When I first stepped onto our British Airways flight and was called “dearie” and “love” by our oh-so-English flight attendants, I just about died. Seriously, they could have come on the intercom and said, “Sorry everyone, we forgot to fuel the plane and you are all doomed” and I still would have listened happily. Of course, I inevitably found myself slipping into the accents of every country we visited and, equally inevitably, probably offended numerous Europeans. I also discovered that the stereotypes are true: everything sounds proper with a British accent, French is beautiful even when it is spoken by a clearly disgruntled cab  driver, and Italian never falls to make me crave pasta and gelato. German met the stereotype as well… Don’t get me wrong, I love German art songs and find it a lovely language for singing. However, a German-speaker could have been telling me I was the sweetest girl in the world and I still would have been terrified. Sorry Germans. Maybe shorten some of your words. That would help you sound nicer and cut the costs of producing such ginormous road signs. 

 

Much British. Very accent.
       

2. Try not to act so…American. 

I had heard before that some Europeans are typically unkind to tourists, but found that this is completely not the case! Even in the sketchy areas of Prague and Paris, everyone was kind and helpful. Again, the only exception was when a German car rental employee told us after a mix-up, “America cannot help you; you are in Germany now.” (Still, I decided to take the high road and blame Obama.) However, I think this cranky German car guy might have had a point; everywhere we went, we attempted to learn the basics of the customs and languages because we recognized that we were guests. As visitors to another country, many people forget this and, as a result, locals might not treat them very kindly. What we found, though, is that if you make an effort to follow the ways of that country and treat the people as your hosts (whether the cab driver, the hotel bell boy, or the cider vendor) then you will receive equally gracious treatment.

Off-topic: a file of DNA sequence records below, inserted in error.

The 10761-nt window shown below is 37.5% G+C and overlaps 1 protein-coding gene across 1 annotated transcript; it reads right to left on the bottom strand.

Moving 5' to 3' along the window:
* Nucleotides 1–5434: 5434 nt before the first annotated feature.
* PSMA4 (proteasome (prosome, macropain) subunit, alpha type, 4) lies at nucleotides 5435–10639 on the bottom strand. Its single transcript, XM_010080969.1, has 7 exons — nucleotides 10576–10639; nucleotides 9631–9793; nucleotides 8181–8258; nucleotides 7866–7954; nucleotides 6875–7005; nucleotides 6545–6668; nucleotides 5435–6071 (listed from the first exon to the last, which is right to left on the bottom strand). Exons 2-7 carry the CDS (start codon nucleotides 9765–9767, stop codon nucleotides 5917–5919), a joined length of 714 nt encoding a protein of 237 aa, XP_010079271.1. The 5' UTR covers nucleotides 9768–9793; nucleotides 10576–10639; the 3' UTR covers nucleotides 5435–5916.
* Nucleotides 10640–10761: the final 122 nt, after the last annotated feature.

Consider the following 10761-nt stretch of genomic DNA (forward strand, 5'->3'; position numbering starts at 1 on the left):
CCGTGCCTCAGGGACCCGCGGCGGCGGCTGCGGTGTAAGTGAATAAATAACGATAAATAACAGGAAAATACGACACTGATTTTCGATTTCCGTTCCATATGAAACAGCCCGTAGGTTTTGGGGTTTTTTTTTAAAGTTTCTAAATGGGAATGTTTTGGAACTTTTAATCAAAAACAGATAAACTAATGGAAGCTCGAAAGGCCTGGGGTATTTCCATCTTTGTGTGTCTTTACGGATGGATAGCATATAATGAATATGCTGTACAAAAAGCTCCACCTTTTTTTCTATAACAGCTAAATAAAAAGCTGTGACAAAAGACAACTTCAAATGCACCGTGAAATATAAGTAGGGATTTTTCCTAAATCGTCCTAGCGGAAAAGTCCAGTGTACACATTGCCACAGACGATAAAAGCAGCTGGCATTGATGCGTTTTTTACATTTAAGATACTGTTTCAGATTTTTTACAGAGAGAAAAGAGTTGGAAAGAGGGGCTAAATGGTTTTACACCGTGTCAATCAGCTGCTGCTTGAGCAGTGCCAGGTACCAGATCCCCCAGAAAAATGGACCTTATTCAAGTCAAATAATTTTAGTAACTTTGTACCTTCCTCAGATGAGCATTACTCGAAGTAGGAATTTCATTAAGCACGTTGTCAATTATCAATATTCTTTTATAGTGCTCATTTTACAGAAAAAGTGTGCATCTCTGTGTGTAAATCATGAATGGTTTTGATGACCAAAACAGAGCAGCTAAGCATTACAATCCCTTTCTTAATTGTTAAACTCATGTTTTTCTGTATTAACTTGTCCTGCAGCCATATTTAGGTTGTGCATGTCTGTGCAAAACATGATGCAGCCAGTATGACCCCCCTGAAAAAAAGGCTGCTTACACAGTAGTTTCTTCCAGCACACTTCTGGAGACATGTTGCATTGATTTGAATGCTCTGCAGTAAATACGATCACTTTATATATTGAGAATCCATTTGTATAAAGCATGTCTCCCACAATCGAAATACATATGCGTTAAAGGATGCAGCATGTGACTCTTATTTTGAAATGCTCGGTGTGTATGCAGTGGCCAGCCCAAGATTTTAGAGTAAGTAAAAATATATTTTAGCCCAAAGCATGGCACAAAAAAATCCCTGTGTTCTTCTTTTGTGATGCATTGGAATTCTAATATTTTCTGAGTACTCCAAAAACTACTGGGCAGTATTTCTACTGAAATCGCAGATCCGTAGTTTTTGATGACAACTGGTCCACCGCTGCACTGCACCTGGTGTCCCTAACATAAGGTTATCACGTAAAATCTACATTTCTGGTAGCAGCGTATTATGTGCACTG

Is taking a selfie in the Louvre too American?
              

3. When in Paris, look up. 

Believe it or not, I nearly missed seeing the Eiffel Tower. I was so focused on the street art and the adorable cafes and the lock bridges (totally not the French boys…not at all…) that I did not notice this iconic structure until I was directly  beneath it. Don’t become so caught up in what is directly around you on the ground level; some of Europe’s most beautiful views are above, for instance, ornate windows, towering cathedrals, misty mountains, and the castles that are ridiculously commonplace. (Seriously, castles in Europe are like Starbucks in America; if you miss one, don’t worry since there is most likely to be another around the corner.)